The 2nd Grade Mafia: Burning Down The School

[This is the 5th and last post in a series called “The 2nd Grade Mafia”.  To start at the beginning of the story, click this link.]

Edit: To assuage the fears of some of my readers, the title is metaphoric.  I was not an accomplished arsonist in 2nd grade.

Week 7, Day 1, Hour -1  My sister and I were waiting at the bus stop.  I had my minutes sheet in my hand, staring at what I’d accomplished.  Two thousand minutes in a week wasn’t bad, but it wasn’t my best.  My sister had actually beat me this time, with her two thousand three hundred minutes.  Her goal was to beat my total, but that was her being my adorable little sister.  She never liked being younger, and would often try to do what I was doing just to prove that she was my equal or even superior.  There she stood, smiling away because she liked to read and she’d beaten her big brother at his own game.  She was so proud of herself, and I was a bit proud of her also.  I couldn’t believe the girls were willing to destroy an innocent bystander in order to win a reading competition.

I had a lot of time to think my situation over.  I wasn’t responsible for the actions of the girls.  If they decided to start treating my sister terribly, that was all on them.  The trick of the girls’ hostage situation is that they tried to make it look like it was my fault if they decided to be monsters.  I wasn’t going to take responsibility for their actions.  Still, the girls had an objective, which was no longer to win the reading competition but to make me give in to their bullying.  They had one move left, and they would play it if I didn’t look like I’d surrendered.  I didn’t want to set the stage so the girls could release their inner demons on my sister.

So I told Kristen about what was happening.  She listened, tilting her head to the side as I explained the finer details of what was going on.  She looked very solemn during the entire story, until I finished with the threats made to her in the girls’ bathroom.

Kristen nodded twice when I finished, than dug around in her backpack, pulling out her minutes sheet.  She looked me in the eye and tore the sheet down the middle, folded it, then tore it again.  I tried to grab her hands to make her stop, but she wouldn’t, she crumpled them up and threw them in the air like confetti.

“Kristen!  You can’t just throw away your minutes!  You worked hard for that.  You poured everything you are into getting those minutes.  You gave up cartoons and playing with friends and recess for that.  You can’t just throw away everything you’ve earned just because some girls threatened your brother.”

Kristen walked up to me and poked me in the chest, locking eye contact with me.  I was short enough that she was about the same height, and I felt the need to step back, but I didn’t dare.  She uttered a single word with all of the wisdom her tiny self could muster.

“Exactly.”

I nodded.  She was right.

I knew what I had to do.  “Can you put up with some trouble for the next two weeks?”

“If you’ve been doing it for six, I can do it for two.  Girls don’t always need to be rescued.  I’ll be fine.  You can’t let bad people stop you from doing good things.”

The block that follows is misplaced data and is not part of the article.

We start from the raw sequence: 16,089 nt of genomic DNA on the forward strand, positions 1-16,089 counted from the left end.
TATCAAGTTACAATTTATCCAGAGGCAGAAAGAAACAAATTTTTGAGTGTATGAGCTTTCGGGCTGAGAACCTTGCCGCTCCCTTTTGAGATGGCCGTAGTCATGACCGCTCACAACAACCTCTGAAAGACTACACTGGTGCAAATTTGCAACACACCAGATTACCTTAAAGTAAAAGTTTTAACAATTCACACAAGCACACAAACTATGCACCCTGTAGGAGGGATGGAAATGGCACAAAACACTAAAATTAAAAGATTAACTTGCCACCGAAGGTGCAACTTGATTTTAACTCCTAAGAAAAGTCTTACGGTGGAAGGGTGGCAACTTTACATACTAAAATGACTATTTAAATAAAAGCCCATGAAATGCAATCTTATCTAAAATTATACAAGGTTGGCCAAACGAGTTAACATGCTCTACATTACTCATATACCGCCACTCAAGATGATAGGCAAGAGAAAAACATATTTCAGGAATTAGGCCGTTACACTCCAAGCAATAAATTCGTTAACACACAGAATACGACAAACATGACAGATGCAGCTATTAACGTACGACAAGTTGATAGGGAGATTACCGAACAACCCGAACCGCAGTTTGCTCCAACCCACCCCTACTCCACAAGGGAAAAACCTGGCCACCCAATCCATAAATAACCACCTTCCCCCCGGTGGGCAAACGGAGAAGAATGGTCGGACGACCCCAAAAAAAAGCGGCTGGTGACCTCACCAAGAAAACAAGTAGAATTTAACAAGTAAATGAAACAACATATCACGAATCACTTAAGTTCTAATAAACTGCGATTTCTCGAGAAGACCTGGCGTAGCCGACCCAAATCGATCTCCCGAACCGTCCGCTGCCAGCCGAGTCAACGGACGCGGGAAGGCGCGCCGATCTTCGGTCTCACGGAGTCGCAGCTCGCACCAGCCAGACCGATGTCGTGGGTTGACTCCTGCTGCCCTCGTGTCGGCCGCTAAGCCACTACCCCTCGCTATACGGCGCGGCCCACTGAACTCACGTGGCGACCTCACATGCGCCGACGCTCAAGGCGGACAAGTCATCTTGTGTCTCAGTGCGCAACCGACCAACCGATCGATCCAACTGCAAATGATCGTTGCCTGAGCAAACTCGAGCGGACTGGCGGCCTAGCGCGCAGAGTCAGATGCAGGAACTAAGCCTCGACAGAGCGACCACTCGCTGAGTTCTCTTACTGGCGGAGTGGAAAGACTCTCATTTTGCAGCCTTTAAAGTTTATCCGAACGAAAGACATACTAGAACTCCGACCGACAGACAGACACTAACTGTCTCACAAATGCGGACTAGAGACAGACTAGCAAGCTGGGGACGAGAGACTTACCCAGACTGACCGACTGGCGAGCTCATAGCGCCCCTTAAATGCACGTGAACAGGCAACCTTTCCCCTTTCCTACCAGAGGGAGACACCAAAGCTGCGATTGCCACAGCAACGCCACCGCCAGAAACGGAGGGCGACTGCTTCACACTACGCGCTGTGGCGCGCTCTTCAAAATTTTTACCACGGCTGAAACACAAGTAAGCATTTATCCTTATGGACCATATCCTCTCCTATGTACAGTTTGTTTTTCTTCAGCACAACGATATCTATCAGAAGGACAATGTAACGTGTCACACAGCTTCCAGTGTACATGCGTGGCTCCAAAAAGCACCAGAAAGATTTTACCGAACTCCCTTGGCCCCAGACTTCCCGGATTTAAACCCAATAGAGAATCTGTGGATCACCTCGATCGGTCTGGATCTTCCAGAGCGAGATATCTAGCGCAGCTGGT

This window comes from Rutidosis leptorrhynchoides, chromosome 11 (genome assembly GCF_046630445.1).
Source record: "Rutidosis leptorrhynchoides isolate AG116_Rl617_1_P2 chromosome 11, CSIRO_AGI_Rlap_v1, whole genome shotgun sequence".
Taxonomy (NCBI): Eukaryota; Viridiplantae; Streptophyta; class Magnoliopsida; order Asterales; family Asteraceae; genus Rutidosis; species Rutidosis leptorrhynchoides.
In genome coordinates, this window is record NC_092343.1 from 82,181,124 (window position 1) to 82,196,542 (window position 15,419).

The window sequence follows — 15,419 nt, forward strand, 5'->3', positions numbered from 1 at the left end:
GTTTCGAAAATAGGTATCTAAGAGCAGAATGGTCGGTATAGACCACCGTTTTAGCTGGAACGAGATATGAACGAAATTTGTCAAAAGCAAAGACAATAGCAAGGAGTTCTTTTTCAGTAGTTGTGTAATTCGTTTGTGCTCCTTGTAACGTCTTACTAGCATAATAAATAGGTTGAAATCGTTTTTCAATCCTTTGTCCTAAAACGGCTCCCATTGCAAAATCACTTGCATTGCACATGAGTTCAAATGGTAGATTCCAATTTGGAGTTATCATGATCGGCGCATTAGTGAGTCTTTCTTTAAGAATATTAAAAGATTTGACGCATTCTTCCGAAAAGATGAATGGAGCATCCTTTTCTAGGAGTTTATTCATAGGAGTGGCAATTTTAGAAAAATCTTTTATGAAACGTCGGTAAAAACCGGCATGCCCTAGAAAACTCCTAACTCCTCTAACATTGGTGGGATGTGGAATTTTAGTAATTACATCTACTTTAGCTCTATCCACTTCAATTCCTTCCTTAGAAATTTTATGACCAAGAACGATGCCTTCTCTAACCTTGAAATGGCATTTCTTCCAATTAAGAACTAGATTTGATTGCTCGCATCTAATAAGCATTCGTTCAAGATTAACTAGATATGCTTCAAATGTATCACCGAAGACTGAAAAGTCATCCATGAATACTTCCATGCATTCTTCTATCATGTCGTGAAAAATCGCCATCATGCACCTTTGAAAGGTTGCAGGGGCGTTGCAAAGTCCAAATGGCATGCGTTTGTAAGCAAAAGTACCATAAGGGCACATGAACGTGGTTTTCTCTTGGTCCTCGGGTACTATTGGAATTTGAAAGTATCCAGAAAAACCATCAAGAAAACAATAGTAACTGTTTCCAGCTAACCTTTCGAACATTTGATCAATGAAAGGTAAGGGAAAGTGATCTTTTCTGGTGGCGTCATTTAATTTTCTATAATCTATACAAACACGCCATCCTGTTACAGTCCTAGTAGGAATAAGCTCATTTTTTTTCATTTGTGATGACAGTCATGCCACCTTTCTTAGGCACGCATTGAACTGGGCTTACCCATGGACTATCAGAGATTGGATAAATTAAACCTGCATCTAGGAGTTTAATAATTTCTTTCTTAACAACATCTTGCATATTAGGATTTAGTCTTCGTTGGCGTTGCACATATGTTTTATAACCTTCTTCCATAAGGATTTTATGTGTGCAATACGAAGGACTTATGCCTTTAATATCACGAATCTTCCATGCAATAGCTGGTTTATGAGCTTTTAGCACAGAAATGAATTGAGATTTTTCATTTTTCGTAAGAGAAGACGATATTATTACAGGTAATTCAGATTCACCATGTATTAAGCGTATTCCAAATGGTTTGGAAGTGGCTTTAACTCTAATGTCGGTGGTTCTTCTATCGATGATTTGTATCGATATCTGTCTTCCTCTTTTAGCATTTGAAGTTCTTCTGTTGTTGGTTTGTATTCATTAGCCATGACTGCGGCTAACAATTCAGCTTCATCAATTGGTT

I smiled at her.  “Thanks Kristen.  It meant a lot to me.  But you didn’t have to tear up your minutes.”

She shrugged at me.  “I didn’t.  Those were the minutes from last week.”

My sister was a genius.  I had a plan.

Week 7, Day 1, Hour 0  I had the bus driver sign the minute sheets for my sister and me.  Without a spare minutes sheet (I never kept track of old papers), I needed to sneak my minutes past whatever offense the girls launched and get it to Ms Hotchkiss.  I leapt from the bus and ran to my school, but was stopped short when a barricade of girls kept the doors shut.  Other students were filtering through, but I knew that I wouldn’t be able to.  The girls had foreseen the obvious move.

“Hey Steve.  Have fun reading last night?”  It was the leader from the restroom, a girl named Jessica, who I had looked up in last year’s year book.

“Hello Jessica.  As a matter of fact, I did.  Would you please move so I can get to class?”

She held out her hand expectantly.  I looked at it, feigning confusion.  Jessica sighed with exasperation.  “Hand over the minutes sheet, stupid.”

I turned around and looked behind me.  “Is there someone else here that you’re talking to?  Because I don’t respond to that.  But if you want to stand out here until we both get in trouble for being tardy, I’m happy to wait.  I know it’ll be easy for me to explain why I’m out here.”

“Give me the sheet.”

“Where are my books?  I’m not giving you the sheet if you don’t hold up your end of the bargain.”  The books materialized, each of them in good shape, and held out of arm’s reach.  I looked at each of them and nodded.  “Good, you brought all of them.  Now if you wouldn’t mind, please hand over your reading sheets to me.”

The girls looked confused.  Jessica stepped forward.  “That wasn’t a part of our deal.”

I shrugged.  “We’re negotiating a new deal, a second deal.  My deal is that you can hand over my library books right now or I start screaming ‘they stole my books!’ while pointing at each of you.  There are too many witnesses for you to back out now, and I won’t take those books from you if you try to thrust them on me.